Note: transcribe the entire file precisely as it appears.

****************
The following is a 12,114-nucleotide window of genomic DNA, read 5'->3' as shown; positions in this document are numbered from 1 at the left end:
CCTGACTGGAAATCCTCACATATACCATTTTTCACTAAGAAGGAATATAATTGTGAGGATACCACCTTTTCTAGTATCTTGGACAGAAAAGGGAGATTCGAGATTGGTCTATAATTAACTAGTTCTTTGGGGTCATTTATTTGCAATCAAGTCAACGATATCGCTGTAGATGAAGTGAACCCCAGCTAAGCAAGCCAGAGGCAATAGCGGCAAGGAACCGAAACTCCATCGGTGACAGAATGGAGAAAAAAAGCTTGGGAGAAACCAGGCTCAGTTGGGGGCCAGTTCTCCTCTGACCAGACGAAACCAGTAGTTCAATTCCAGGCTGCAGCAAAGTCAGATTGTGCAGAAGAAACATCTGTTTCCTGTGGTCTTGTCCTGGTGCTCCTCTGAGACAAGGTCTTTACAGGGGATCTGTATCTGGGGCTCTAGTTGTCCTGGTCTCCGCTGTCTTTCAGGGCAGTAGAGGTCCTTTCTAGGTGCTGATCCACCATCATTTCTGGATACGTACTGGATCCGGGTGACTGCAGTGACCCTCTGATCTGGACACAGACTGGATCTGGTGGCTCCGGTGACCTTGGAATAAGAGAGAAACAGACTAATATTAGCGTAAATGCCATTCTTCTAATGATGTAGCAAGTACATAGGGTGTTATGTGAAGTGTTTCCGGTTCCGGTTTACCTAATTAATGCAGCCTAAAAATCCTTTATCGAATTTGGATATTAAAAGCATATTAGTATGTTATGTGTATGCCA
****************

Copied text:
The following is a 12,114-nucleotide window of genomic DNA, read 5'->3' as shown; positions in this document are numbered from 1 at the left end:
CCTGACTGGAAATCCTCACATATACCATTTTTCACTAAGAAGGAATATAATTGTGAGGATACCACCTTTTCTAGTATCTTGGACAGAAAAGGGAGATTCGAGATTGGTCTATAATTAACTAGTTCTTTGGGGTCATTTATTTGCAATCAAGTCAACGATATCGCTGTAGATGAAGTGAACCCCAGCTAAGCAAGCCAGAGGCAATAGCGGCAAGGAACCGAAACTCCATCGGTGACAGAATGGAGAAAAAAAGCTTGGGAGAAACCAGGCTCAGTTGGGGGCCAGTTCTCCTCTGACCAGACGAAACCAGTAGTTCAATTCCAGGCTGCAGCAAAGTCAGATTGTGCAGAAGAAACATCTGTTTCCTGTGGTCTTGTCCTGGTGCTCCTCTGAGACAAGGTCTTTACAGGGGATCTGTATCTGGGGCTCTAGTTGTCCTGGTCTCCGCTGTCTTTCAGGGCAGTAGAGGTCCTTTCTAGGTGCTGATCCACCATCATTTCTGGATACGTACTGGATCCGGGTGACTGCAGTGACCCTCTGATCTGGACACAGACTGGATCTGGTGGCTCCGGTGACCTTGGAATAAGAGAGAAACAGACTAATATTAGCGTAAATGCCATTCTTCTAATGATGTAGCAAGTACATAGGGTGTTATGTGAAGTGTTTCCGGTTCCGGTTTACCTAATTAATGCAGCCTAAAAATCCTTTATCGAATTTGGATATTAAAAGCATATTAGTATGTTATGTGTATGCCA